Tens of thousands of ethnic-minority inhabitants of East London are being asked to take part in Britain’s first large-scale study of community genetics to understand the role of genes in sickness and in health.
Eligible participants will be health individuals from Bangladeshi or Pakistani backgrounds who will be asked whether their own parents are closely related as part of research into the genetic effects of intermarriages within the same family, scientists said.
However, the researchers behind the £4m project emphasised that the personal information collected by the study will be kept secure and there will be no attempt to influence the cultural practice among some communities of marriage between first cousins or other close relatives.
“It’s not about telling people who to marry,” said Professor David van Heel, one of the co-leaders of the study at Queen Mary University of London. About 10 per cent of the Bangladeshi population living in Britain and between 30 and 40 per cent of Pakistanis are in families where parents are either first cousins or similarly related, Professor van Heel said.
“Much of the genetic studies have been about rare disease and perhaps about adverse effects of parental relatedness in terms of rare disease. No-one has ever looked at a healthy adult population,” Professor van Heel said.
“We want to understand the breadth of genetic variation in the Bangladeshi-Pakistani communities, some of whom will be the offspring of closely-related parents,” he said.
Some 100,000 people will be asked to participate by providing a saliva sample which will enable the scientists to sequence their full genomes. Those who are judged to have interesting genetic variations, such as “knock out” genes that do not function normally, will be invited back for further tests and interviews.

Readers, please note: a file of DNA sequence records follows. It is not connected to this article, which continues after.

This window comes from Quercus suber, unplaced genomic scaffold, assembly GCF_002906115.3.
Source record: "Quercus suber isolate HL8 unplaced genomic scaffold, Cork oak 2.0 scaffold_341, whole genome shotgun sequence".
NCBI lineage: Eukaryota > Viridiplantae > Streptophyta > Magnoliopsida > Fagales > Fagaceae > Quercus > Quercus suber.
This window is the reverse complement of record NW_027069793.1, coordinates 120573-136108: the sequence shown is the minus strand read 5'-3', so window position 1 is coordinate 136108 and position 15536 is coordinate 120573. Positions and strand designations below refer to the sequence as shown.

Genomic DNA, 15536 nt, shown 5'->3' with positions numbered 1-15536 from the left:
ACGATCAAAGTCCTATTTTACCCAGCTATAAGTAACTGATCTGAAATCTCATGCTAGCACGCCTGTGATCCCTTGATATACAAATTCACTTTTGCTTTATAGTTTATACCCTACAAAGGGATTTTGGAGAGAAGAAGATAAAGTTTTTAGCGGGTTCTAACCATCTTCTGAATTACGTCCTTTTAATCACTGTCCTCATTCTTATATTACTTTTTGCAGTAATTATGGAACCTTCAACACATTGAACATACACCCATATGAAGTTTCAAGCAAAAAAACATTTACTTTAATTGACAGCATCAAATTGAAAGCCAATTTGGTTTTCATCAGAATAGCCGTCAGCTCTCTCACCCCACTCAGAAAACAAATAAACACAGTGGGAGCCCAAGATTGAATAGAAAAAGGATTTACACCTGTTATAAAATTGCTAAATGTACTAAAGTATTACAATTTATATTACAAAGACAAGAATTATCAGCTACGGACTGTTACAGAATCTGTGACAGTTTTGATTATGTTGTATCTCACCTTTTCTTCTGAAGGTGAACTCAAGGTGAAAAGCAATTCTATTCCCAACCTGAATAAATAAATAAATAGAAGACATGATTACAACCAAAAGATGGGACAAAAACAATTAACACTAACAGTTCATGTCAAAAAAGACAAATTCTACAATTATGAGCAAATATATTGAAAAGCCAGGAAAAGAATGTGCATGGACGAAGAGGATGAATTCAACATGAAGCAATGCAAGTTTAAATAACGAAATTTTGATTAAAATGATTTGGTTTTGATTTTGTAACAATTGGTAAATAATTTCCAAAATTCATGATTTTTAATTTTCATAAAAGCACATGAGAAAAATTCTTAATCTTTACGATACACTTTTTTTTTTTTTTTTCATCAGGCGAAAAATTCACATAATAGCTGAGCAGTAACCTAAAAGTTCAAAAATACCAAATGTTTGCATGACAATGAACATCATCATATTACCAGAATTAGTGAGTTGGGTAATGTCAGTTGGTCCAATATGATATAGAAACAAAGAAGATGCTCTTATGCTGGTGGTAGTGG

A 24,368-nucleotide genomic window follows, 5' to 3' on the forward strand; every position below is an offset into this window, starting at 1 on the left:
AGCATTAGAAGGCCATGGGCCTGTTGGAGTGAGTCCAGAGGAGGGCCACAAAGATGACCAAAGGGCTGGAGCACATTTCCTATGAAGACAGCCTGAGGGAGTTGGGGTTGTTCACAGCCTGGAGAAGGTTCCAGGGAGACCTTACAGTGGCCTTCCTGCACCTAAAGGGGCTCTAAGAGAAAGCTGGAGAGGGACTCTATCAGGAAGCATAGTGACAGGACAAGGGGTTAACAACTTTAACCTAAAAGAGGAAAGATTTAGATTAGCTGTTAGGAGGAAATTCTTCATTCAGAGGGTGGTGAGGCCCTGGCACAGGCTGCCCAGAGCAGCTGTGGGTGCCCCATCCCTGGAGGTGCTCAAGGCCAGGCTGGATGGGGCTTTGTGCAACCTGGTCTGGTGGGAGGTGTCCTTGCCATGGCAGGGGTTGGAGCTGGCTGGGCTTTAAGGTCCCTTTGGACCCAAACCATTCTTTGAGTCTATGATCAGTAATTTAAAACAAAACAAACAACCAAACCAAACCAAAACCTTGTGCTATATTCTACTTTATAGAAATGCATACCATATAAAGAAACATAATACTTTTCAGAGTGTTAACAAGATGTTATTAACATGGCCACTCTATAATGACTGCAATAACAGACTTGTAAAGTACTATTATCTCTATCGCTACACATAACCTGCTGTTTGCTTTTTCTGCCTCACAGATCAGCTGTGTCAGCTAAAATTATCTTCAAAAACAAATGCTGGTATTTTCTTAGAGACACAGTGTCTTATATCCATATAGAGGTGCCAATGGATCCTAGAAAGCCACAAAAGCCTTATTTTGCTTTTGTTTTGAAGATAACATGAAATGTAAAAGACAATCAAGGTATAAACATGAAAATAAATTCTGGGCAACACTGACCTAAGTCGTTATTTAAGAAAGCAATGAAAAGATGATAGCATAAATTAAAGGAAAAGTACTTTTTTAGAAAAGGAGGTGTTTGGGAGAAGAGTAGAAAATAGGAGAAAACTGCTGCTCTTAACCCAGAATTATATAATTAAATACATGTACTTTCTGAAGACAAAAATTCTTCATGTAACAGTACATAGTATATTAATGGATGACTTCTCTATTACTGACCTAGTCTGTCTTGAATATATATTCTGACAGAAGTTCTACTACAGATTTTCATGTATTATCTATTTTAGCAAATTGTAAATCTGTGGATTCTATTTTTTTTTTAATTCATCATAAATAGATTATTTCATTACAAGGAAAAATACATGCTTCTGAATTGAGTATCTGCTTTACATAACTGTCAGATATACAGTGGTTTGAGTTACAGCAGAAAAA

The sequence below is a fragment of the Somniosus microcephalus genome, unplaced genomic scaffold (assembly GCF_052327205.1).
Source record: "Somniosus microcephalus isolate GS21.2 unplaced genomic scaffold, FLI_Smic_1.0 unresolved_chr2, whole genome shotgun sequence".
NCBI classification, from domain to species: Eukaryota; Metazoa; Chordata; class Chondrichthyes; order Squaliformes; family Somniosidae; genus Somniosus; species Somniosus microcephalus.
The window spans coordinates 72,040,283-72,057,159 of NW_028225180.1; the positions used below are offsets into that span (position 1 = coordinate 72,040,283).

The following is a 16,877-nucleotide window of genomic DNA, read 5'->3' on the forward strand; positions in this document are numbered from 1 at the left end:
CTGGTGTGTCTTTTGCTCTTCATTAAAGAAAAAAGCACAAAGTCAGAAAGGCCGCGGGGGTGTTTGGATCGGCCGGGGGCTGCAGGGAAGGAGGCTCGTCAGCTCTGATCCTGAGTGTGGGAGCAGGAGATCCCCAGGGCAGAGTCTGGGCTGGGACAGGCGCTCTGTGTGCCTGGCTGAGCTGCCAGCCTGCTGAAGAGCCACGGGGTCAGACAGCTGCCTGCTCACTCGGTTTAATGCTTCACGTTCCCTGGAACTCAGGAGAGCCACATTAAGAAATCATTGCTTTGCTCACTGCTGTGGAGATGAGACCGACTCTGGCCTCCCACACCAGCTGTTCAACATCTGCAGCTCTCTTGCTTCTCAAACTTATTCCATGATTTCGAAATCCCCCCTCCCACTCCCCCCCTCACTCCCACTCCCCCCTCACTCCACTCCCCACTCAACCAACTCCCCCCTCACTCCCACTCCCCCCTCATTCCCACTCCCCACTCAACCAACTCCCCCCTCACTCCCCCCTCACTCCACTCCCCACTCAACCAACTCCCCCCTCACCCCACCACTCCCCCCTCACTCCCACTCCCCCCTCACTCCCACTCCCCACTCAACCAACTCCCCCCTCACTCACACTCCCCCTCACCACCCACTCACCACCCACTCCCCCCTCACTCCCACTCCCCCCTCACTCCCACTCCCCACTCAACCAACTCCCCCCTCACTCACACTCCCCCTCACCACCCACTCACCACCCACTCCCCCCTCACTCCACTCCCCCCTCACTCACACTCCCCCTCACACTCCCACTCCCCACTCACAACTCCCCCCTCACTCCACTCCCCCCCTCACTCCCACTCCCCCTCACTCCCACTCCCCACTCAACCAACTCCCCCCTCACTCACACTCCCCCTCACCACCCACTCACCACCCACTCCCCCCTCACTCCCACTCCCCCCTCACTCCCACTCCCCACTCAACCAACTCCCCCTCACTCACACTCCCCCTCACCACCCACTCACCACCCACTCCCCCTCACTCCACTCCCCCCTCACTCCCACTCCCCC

“There are some interesting features that we feel we will better understand as a consequence of that because we now know that these gene knock-outs exist in the broad population,” Professor van Heel said.
People of South Asian origin are more likely to suffer from certain common disorders, such as diabetes and heart disease, than the wider general population, said Professor Richard Trembath, vice-principal of Queen Mary.
“We’re interested in how these rare alterations, the so-called knock-outs, are distributed in the population,” Professor Trembath said.
“When you look across all populations you will see them in all populations, both copies [of the gene] having been lost, but you’ll see them very rarely in the general population,” he said.
“You will see them in greater frequency in populations where there is closer parental relatedness. So it’s an opportunity for us to better understand the occurrence of these,” he explained.
“This is a way we can accelerate our understanding about this. We already know that in these populations there is a higher frequency of closer parental relatedness,” he added.
The £4m study is initially being funded jointly by the Medical Research Council, which will pay for the specialist testing centre, and the Wellcome Trust, the country’s biggest medical research charity. The research is scheduled to last for 20 years.
Professor van Heel said: “By recruiting 100,000 people from the local community, we are giving East London people the opportunity to play a key role in improving the health of future generations, including enhancing our understanding of why certain people get diseases and the development of improved treatment and prevention.”Reuse content